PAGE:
I never met Jill Costello, but I wish I had. I’ve only seen pictures: the effervescent smile, the rosy cheeks, the brown hair eventually replaced by a blonde wig. I’ve heard the Cal women’s coxswain was an endlessly cheerful person, a courageous soul who turned her struggle into a campaign against her disease and its accompanying stigma.
Her life ended on June 24, 2010 — dead at 22, a nonsmoker claimed by stage IV lung cancer. Dead at 22, because life isn’t fair.
The following lines are taken from Matisyahu’s “One Day,” Jill’s favorite song and the one that accompanied a video made in her memory:
Sometimes in my tears I drown
But I never let it get me down.
So when negativity surrounds,
I know one day, it’ll all turn around.
The lyrics are a fitting soundtrack to Jill’s legacy. But what if they’re wrong? Because things don’t always turn around. Because Jill Costello, after all, is no longer here.
I’ve never met Jack Chin, but I hope I someday will. Jack, 23 years old, is a former UCLA student and one-time West Point cadet. He wants to finish his degree, find a consulting or analyst job and eventually enter the FBI or foreign service.
Jack has acute lymphoblastic leukemia. This means that malignant, immature white blood cells are multiplying in his bone marrow, crowding out the red blood cells his body needs. Pills and chemotherapy have failed. If Jack does not get new marrow, he will die.
So if you read no more of this column, please remember this: Upper Sproul will host a marrow donor registry drive on Feb. 14 and 15. On Valentine’s Day, get your cheek swabbed; it may help save Jack’s life.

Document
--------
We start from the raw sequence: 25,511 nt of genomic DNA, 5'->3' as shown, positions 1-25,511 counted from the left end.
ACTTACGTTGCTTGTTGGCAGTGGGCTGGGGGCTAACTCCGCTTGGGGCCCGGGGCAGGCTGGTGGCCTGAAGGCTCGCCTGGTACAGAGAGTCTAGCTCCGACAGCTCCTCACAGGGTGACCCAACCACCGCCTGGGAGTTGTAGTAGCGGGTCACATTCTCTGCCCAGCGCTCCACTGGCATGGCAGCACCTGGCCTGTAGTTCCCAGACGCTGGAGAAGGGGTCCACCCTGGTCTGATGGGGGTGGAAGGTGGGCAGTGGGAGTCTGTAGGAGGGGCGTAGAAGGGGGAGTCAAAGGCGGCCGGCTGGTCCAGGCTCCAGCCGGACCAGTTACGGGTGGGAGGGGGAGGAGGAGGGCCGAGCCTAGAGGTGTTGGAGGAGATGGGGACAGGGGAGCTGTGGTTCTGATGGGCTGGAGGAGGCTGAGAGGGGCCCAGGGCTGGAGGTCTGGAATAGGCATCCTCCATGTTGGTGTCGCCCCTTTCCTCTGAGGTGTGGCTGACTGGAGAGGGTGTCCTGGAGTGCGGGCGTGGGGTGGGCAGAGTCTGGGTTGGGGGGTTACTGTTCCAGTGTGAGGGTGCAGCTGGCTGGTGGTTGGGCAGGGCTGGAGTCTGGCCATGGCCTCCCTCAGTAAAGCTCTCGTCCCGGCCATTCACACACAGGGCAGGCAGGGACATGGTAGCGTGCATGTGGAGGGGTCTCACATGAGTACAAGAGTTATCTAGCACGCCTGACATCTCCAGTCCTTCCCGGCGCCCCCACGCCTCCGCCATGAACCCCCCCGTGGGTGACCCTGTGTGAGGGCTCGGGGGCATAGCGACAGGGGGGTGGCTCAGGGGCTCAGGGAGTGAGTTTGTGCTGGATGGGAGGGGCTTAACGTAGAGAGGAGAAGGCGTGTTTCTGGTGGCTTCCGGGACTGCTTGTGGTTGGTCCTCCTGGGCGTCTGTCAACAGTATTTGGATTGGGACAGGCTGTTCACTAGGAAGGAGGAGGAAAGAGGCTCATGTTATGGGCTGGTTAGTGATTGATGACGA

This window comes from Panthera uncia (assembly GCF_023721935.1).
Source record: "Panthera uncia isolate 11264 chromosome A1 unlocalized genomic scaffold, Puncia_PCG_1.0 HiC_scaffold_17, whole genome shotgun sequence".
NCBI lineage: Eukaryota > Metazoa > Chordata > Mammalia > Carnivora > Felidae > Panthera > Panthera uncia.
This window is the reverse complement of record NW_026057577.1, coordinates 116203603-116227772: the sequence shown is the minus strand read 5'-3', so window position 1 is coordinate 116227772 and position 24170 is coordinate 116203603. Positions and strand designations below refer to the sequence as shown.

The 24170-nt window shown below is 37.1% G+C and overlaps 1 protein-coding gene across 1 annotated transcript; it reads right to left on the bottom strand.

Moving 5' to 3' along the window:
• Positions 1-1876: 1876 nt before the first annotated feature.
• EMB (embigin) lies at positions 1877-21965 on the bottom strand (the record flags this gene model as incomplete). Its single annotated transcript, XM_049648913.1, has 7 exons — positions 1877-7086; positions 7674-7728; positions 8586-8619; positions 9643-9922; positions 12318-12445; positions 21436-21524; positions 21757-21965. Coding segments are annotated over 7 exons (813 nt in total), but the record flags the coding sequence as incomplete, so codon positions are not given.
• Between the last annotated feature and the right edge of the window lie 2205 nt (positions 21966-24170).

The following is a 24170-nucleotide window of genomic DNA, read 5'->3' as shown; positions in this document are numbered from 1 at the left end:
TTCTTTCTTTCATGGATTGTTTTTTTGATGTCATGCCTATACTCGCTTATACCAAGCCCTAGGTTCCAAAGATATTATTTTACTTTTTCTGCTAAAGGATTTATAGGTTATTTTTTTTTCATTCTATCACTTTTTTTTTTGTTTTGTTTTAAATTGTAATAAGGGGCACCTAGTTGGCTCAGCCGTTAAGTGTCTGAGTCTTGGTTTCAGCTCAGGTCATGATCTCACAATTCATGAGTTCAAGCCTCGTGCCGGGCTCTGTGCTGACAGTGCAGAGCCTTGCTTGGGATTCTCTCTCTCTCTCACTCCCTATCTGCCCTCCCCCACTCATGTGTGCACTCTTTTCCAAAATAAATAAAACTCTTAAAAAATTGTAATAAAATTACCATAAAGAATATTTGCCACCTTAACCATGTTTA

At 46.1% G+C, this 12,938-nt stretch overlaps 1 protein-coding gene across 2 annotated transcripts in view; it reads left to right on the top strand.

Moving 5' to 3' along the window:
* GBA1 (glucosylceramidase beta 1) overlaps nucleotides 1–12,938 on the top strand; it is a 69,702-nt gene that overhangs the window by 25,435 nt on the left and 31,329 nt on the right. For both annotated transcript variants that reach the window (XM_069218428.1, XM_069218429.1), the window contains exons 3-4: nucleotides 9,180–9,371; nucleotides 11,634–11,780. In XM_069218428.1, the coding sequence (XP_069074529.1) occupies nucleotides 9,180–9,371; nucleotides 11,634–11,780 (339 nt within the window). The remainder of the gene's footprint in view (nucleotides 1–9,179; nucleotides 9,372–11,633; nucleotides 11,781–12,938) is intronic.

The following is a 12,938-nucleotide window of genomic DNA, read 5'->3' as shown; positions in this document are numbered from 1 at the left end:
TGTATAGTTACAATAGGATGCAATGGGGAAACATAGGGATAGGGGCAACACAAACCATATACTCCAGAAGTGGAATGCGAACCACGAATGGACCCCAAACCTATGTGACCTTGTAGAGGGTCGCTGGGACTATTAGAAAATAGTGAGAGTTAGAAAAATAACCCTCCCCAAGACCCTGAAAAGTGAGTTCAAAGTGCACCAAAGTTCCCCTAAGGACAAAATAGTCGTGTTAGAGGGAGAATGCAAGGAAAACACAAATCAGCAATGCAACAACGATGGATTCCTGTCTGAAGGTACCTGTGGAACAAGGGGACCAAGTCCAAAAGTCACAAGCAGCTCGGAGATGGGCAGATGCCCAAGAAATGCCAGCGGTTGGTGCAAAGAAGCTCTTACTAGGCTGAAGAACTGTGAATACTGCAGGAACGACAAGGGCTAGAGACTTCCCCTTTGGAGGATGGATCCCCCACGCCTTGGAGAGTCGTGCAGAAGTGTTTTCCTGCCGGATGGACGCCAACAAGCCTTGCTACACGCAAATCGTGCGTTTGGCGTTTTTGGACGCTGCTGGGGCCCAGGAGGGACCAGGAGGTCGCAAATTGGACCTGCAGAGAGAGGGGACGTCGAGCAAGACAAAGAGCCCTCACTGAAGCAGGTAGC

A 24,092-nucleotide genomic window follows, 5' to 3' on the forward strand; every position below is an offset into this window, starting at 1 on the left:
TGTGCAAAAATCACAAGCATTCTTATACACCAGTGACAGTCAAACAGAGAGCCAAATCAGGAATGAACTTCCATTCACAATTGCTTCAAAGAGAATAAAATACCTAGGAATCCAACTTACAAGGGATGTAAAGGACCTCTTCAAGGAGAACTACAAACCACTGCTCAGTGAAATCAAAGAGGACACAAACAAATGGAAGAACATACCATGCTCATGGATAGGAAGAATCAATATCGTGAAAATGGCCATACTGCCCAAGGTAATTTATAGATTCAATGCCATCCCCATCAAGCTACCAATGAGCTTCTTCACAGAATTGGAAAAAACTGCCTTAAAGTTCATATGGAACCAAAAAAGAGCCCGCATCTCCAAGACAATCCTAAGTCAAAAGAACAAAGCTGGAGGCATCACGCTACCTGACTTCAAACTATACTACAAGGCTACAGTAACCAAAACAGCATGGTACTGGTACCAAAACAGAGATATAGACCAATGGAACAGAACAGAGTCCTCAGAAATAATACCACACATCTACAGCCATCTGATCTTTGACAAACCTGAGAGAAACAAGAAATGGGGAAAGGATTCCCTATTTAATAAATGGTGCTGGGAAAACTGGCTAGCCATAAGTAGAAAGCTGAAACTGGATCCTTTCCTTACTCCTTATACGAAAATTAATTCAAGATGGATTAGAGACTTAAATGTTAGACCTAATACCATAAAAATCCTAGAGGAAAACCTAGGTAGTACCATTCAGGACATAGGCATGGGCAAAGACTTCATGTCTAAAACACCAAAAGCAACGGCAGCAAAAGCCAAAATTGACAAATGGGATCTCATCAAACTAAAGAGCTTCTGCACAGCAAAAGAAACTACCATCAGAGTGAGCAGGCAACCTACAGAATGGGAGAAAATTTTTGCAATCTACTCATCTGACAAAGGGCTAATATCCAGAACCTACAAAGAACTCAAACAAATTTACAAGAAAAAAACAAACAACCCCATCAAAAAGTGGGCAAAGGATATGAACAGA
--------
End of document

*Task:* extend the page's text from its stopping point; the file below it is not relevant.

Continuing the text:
His chances aren’t good. His family members — including my friend Jim, his fraternal twin — don’t have compatible marrows. The chance of finding a match outside the family is one in 20,000. White patients have almost a 90 percent chance of finding a match; minority patients have about 45 percent. Only 7 percent of the registry is Asian.
I don’t know if this story will end in triumph. On average, only one for every 540 registered members will go on to donate. Even if a match turns up, the person might not be found or may not be willing. It is easier having a Q-tip stuck in your mouth than a needle in your arm or pelvic bone. In the face of these odds, Jack admits to being “bitter, scared and depressed.” He should be, because no matter how brave he is, death does not wait. It did not wait for Jill, and it will not wait for Jack.
I am fortunate enough to never have lost a loved one. My personal brushes with death have always been degrees removed — a friend of a friend, a former classmate, a neighbor. I am standing outside the cave, feeling only the faint echoes. I cannot imagine walking in.
On the afternoon of June 24, 2010, I called Dave O’Neill, the Cal women’s crew coach. I was writing the news of Jill’s death and needed comments. I started with an apology because — well, because that’s what you say when people die. I rushed through questions about Jill’s life, about what it was like when he heard the news. I closed with another apology.
I felt insensitive, invasive and terribly inadequate trying to navigate those wounds. I feel something similar now. Jill’s life came to mind when I thought about Jack. I hope I am not co-opting it improperly, and I apologize if I am. My words are failing now, but that doesn’t really matter. I just hope Jack lives.
An earlier version of this article stated that, on average, one in 540 bone marrow registry members follow through on their commitment. In fact, one in 540 members are matched, found and go on to donate.